Columbia University: Gaza encampment told to clear out or face ‘alternative options’

President Minouche Shafik faces mounting calls for her resignation as protests continue across US campuses


A Pro-Palestine protestor is arrested at the gates of Columbia University on 22 April 2024 in New York City amid the days-long encampment by student demonstrators. (Photo by David Dee Delgado/Getty Images)

Pro-Palestinian demonstrators camped outside Columbia University have been given an 8am deadline to clear out or face “alternative options” as calls for president Minouche Shafik’s resignation intensify and student protests continue to rock elite university campuses across the US.

Negotiations between Shafik’s administration and the students encamped on Columbia University’s West Lawn are reaching a head while New York’s Republican delegation, along with the Columbia Jewish Alumni Association and several Democratic representatives, have called for Shafik’s immediate resignation.

On Tuesday, four days after hundreds of student activists began their encampment on the West Lawn of Columbia’s Morningside campus, Shafik said in a statement: “For several days, a small group of faculty, administrators, and University Senators have been in dialogue with student organisers to discuss the basis for dismantling the encampment, dispersing, and following university policies going forward.”

She added that the talks would face a midnight deadline to reach an agreement but, according to Columbia’s student newspaper the Columbia Spectator as of Wednesday morning, the university is continuing dialogue with student representatives “for the next 48 hours” following “important progress with representatives of the student encampment.”

Students at the encampment said on Tuesday that they will continue to occupy the West Lawn until their demands for “complete divestment” from anything related to Israel are met. The protesters are also seeking financial transparency into the university’s investments and amnesty from any disciplinary measures for students participating in the protests.

“This is what we are here for – calling for an end to genocide and for Columbia to financially divest from the violent Zionist settler entity,” a student who identified themself as W told CNN.

On Monday, Columbia University announced that classes would be held remotely, and Rabbi Elie Buechler, of the university’s Orthodox Union Jewish Learning Initiative, urged Jewish students to leave campus amid rising aggression by pro-Palestinian demonstrators.

Despite the warning, the Columbia campus Hillel said in a statement, “We do not believe that Jewish students should leave” the campus but “the University and the City need to do more to ensure the safety of our students.”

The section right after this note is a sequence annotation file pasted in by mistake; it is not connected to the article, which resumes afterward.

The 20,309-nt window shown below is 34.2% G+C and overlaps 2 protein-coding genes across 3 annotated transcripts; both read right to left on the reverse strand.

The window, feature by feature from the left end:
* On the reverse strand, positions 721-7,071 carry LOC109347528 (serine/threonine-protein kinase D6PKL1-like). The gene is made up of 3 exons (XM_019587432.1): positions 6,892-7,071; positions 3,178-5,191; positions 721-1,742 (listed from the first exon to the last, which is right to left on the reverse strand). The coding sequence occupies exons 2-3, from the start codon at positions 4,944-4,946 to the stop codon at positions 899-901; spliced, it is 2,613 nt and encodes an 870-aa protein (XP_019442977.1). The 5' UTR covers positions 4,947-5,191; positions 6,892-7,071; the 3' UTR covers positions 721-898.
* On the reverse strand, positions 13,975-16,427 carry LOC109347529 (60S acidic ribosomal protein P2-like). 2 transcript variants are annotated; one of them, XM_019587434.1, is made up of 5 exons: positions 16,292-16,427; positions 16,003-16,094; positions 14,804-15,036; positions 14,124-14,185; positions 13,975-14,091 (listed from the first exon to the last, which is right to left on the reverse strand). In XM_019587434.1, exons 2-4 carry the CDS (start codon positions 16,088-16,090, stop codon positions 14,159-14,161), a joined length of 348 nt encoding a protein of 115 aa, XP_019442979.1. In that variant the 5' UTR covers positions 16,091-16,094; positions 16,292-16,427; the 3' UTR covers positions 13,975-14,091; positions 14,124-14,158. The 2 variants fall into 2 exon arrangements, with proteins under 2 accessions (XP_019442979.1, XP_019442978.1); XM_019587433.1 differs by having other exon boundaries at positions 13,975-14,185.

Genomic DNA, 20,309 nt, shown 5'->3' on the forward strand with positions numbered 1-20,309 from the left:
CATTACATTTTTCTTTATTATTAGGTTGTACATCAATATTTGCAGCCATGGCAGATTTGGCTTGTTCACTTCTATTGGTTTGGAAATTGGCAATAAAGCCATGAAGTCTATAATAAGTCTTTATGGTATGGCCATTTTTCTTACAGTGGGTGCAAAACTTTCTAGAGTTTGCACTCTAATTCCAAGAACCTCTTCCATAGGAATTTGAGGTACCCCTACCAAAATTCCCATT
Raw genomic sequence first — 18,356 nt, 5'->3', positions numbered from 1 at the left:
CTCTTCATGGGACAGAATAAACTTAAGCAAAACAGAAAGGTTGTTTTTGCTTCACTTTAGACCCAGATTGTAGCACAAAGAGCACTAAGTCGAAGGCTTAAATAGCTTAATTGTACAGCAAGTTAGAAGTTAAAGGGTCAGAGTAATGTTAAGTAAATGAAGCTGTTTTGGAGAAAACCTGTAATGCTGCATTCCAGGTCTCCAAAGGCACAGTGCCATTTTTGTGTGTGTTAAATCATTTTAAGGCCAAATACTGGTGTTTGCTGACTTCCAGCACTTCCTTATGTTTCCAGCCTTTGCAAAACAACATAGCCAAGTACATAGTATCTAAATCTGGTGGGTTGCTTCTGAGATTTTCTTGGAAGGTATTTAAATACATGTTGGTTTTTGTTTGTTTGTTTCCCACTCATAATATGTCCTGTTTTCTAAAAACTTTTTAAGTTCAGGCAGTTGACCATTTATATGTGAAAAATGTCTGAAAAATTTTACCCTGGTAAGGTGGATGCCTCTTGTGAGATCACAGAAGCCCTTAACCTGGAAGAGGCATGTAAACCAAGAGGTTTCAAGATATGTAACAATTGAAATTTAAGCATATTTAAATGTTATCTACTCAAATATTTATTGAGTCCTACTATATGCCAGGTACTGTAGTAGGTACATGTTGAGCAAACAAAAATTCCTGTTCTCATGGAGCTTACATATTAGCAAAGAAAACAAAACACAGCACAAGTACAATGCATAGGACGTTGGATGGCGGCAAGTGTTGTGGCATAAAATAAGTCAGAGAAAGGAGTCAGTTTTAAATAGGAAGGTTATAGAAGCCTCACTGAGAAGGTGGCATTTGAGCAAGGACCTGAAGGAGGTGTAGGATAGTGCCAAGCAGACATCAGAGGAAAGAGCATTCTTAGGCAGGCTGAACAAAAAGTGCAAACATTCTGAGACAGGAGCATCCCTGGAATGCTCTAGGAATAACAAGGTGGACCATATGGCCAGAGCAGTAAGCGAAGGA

The Hillel released another statement on Monday assuring Jewish students that the Kraft Center for Jewish Student Life would remain open for Passover and added that the NYPD will be present throughout the holiday.

At Yale University on Monday, police arrested 47 pro-Palestine student protesters according to the student newspaper Yale Daily News. The students were reportedly demanding that Yale divest from military weapons manufacturers and were detained after refusing to vacate the Plaza where they had set up tents during the third night of their encampment.

Police also broke up an encampment at New York University’s campus on Monday, where some 133 protesters were reportedly arrested. Encampments have also been set up at the University of California at Berkeley, the Massachusetts Institute of Technology (MIT), the University of Michigan, Emerson College and Tufts.

In a statement issued on Monday, Shafik said college leaders would be coming together to discuss a way to bring an end to “this crisis,” adding that she was “saddened” by the events on Columbia’s campus.

“Over the past days, there have been too many examples of intimidating and harassing behaviour on our campus. Antisemitic language, like any other language that is used to hurt and frighten people, is unacceptable and appropriate action will be taken,” the statement said.

Shafik, who appeared before Congress last week to defend her university’s efforts to combat antisemitism on campus, has been criticised for her failure to crack down on the protests. New York Rep. Ritchie Torres said in a statement that Shafik has “chosen to surrender control of Columbia to an antisemitic fringe.”

“If you cannot ensure the safety of your students, then you have no business serving as President of any university, let alone the alma mater of Alexander Hamilton,” Torres said. “What Columbia University needs is not an appeaser of antisemitism but a leader who will fight with moral clarity against it.”

He continued, “That Columbia University has failed its Jewish students so profoundly is an indelible stain on the soul of the institution. If the President of Columbia University cannot lead with moral clarity, then she should step aside for a true leader who can and will.”

In a statement released on Sunday to mark the start of Passover, President Joe Biden condemned the “blatant antisemitism” on display at college campuses: “Even in recent days, we’ve seen harassment and calls for violence against Jews. This blatant antisemitism is reprehensible and dangerous – and it has absolutely no place on college campuses or anywhere in our country,” Biden said.

House Speaker Mike Johnson will meet Jewish students at Columbia on Wednesday and deliver remarks “regarding the troubling rise of virulent antisemitism on America’s college campuses,” according to his office.

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